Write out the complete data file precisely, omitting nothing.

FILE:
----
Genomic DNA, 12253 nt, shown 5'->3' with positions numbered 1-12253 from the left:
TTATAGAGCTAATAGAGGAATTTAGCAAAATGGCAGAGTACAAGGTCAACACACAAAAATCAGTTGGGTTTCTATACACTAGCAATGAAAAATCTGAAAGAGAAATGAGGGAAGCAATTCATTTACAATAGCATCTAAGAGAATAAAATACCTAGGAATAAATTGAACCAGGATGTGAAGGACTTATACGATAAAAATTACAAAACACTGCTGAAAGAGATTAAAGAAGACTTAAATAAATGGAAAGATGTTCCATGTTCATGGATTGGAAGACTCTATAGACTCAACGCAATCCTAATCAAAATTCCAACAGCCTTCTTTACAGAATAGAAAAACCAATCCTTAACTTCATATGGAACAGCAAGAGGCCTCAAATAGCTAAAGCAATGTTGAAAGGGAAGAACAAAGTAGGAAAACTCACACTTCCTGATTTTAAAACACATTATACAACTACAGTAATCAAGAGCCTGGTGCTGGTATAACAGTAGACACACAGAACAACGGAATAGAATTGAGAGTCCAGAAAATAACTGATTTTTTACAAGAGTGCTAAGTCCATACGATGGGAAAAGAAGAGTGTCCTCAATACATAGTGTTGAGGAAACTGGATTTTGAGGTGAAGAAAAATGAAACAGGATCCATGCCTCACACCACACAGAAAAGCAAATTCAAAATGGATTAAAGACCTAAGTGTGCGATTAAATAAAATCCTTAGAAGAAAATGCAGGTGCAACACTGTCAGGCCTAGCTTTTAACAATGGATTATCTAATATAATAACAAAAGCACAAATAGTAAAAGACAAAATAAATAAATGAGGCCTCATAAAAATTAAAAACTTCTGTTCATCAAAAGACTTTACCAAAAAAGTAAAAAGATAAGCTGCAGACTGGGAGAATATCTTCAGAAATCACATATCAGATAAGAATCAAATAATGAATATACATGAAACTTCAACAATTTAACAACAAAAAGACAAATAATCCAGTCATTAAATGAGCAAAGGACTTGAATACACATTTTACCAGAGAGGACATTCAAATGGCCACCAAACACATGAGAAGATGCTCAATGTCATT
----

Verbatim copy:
Genomic DNA, 12253 nt, shown 5'->3' with positions numbered 1-12253 from the left:
TTATAGAGCTAATAGAGGAATTTAGCAAAATGGCAGAGTACAAGGTCAACACACAAAAATCAGTTGGGTTTCTATACACTAGCAATGAAAAATCTGAAAGAGAAATGAGGGAAGCAATTCATTTACAATAGCATCTAAGAGAATAAAATACCTAGGAATAAATTGAACCAGGATGTGAAGGACTTATACGATAAAAATTACAAAACACTGCTGAAAGAGATTAAAGAAGACTTAAATAAATGGAAAGATGTTCCATGTTCATGGATTGGAAGACTCTATAGACTCAACGCAATCCTAATCAAAATTCCAACAGCCTTCTTTACAGAATAGAAAAACCAATCCTTAACTTCATATGGAACAGCAAGAGGCCTCAAATAGCTAAAGCAATGTTGAAAGGGAAGAACAAAGTAGGAAAACTCACACTTCCTGATTTTAAAACACATTATACAACTACAGTAATCAAGAGCCTGGTGCTGGTATAACAGTAGACACACAGAACAACGGAATAGAATTGAGAGTCCAGAAAATAACTGATTTTTTACAAGAGTGCTAAGTCCATACGATGGGAAAAGAAGAGTGTCCTCAATACATAGTGTTGAGGAAACTGGATTTTGAGGTGAAGAAAAATGAAACAGGATCCATGCCTCACACCACACAGAAAAGCAAATTCAAAATGGATTAAAGACCTAAGTGTGCGATTAAATAAAATCCTTAGAAGAAAATGCAGGTGCAACACTGTCAGGCCTAGCTTTTAACAATGGATTATCTAATATAATAACAAAAGCACAAATAGTAAAAGACAAAATAAATAAATGAGGCCTCATAAAAATTAAAAACTTCTGTTCATCAAAAGACTTTACCAAAAAAGTAAAAAGATAAGCTGCAGACTGGGAGAATATCTTCAGAAATCACATATCAGATAAGAATCAAATAATGAATATACATGAAACTTCAACAATTTAACAACAAAAAGACAAATAATCCAGTCATTAAATGAGCAAAGGACTTGAATACACATTTTACCAGAGAGGACATTCAAATGGCCACCAAACACATGAGAAGATGCTCAATGTCATT